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The Aqueduct of Eupalinos; Now Open to the Public

The Eupalinos Aqueduct is one of the most significant ancient engineering constructions which is now open to the public. Located at 12km from the island’s capital, the 1.036m length tunnel was dug in the mountain above Pythagoreio Village. The Ministry of Culture and Sports supervised the restoration works, such as ensuring stability, preserving stone linings, adding a soft lighting system and placing metal gates in the open parts of the trench throughout the walkways. Along with Heraion, part of the UNESCO World Heritage List, the Eupalinos Aqueduct has now added furthermore interest to the archaeological site, together with the Ancient Acropolis at the top of the mountain, the old mines and the remains of ancient Samos (Pythagoreio).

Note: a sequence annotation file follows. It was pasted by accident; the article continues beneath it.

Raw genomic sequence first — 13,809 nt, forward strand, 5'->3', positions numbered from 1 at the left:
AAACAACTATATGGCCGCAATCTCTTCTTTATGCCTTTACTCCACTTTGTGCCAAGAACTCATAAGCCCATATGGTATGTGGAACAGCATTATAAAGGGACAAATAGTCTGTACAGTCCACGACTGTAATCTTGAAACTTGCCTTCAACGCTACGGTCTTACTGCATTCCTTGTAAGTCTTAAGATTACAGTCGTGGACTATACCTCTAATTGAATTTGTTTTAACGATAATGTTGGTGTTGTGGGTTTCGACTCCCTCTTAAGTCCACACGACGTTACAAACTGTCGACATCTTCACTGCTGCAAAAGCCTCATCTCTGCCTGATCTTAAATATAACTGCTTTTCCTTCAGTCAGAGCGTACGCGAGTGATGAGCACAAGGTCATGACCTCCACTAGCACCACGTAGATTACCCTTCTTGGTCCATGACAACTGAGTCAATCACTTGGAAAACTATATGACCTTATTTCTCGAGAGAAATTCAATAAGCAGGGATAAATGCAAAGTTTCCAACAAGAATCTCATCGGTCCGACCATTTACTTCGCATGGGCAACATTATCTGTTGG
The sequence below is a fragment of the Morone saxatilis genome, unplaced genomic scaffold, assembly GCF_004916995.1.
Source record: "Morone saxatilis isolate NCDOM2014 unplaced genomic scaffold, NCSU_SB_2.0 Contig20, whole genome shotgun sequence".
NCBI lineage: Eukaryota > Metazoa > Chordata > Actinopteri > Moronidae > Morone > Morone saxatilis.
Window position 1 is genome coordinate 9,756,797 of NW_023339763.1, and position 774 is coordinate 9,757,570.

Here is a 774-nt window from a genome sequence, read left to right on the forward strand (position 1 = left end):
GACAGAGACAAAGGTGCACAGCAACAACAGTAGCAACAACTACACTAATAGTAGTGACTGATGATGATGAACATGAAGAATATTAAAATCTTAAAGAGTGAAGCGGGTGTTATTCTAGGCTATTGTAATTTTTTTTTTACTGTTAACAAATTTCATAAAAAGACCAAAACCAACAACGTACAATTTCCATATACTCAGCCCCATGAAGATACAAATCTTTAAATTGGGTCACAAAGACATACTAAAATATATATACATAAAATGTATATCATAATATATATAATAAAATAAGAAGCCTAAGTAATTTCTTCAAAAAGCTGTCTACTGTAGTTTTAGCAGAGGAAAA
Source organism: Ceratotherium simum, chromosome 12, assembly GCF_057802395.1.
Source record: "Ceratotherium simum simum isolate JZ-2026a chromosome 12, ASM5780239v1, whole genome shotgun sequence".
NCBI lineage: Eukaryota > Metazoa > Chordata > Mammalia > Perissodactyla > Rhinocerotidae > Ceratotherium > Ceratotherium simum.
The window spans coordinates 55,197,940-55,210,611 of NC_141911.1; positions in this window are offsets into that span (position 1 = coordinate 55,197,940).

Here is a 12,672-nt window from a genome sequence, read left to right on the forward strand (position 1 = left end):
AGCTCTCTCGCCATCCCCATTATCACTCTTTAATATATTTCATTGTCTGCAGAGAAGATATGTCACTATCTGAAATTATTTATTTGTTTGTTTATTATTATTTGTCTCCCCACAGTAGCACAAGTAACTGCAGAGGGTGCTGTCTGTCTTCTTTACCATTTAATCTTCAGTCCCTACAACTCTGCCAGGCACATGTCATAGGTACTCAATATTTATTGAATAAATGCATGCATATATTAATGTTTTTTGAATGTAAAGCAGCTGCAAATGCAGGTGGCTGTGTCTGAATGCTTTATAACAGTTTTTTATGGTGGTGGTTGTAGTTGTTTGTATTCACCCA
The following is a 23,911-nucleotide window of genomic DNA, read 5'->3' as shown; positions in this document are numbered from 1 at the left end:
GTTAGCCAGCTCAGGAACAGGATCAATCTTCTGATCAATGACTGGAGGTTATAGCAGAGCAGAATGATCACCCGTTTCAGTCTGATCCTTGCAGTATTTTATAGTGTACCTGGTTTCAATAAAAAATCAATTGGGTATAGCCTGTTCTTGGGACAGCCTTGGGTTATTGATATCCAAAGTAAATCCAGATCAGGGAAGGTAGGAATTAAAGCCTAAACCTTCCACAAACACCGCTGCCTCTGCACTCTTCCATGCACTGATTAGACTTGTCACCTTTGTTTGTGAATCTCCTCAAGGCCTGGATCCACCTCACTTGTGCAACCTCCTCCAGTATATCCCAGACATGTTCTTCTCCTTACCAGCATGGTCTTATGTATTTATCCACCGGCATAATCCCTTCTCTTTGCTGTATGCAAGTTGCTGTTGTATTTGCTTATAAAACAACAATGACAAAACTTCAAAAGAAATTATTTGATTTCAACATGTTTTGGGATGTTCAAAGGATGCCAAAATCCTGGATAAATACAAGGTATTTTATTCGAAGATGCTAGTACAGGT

The Eupalinos Aqueduct was built in the 6th century BC in order to provide the villagers of Samos, today’s Pythagoreio, with fresh water from the Ayades village, where the closest springs were found. The engineer of the project was the architect Eupalinos from Megara, Attika, ordered by the tyrant, Polycrates. It is estimated that the innovative construction of the aqueduct took ten years to be completed and it successfully worked for 1.100 years. The digging of the tunnel proceeded simultaneously on both ends, from the north and south side - Herodotus called it double mouthed tunnel - and planned to meet in the middle. This endeavour required strict geometry for the project to succeed.


The aqueduct is composed of a tunnel (of dimensions 1.80m x 1.80m), a reservoir and clay pipelines to transport water (25cm diameter). Its innovative ancient technique is the reason why it has been included in the UNESCO World Heritage List since 1992.
The excavations were realised by the German Archaeological Institute throughout 1971-1973 by the director Ulf Janzen, while Herman Kienast was the first one to carry out a thorough study of the Eupalinos Tunnel. From the 1970’s up to 2013 only the first 130m from the south entrance were open to public view.


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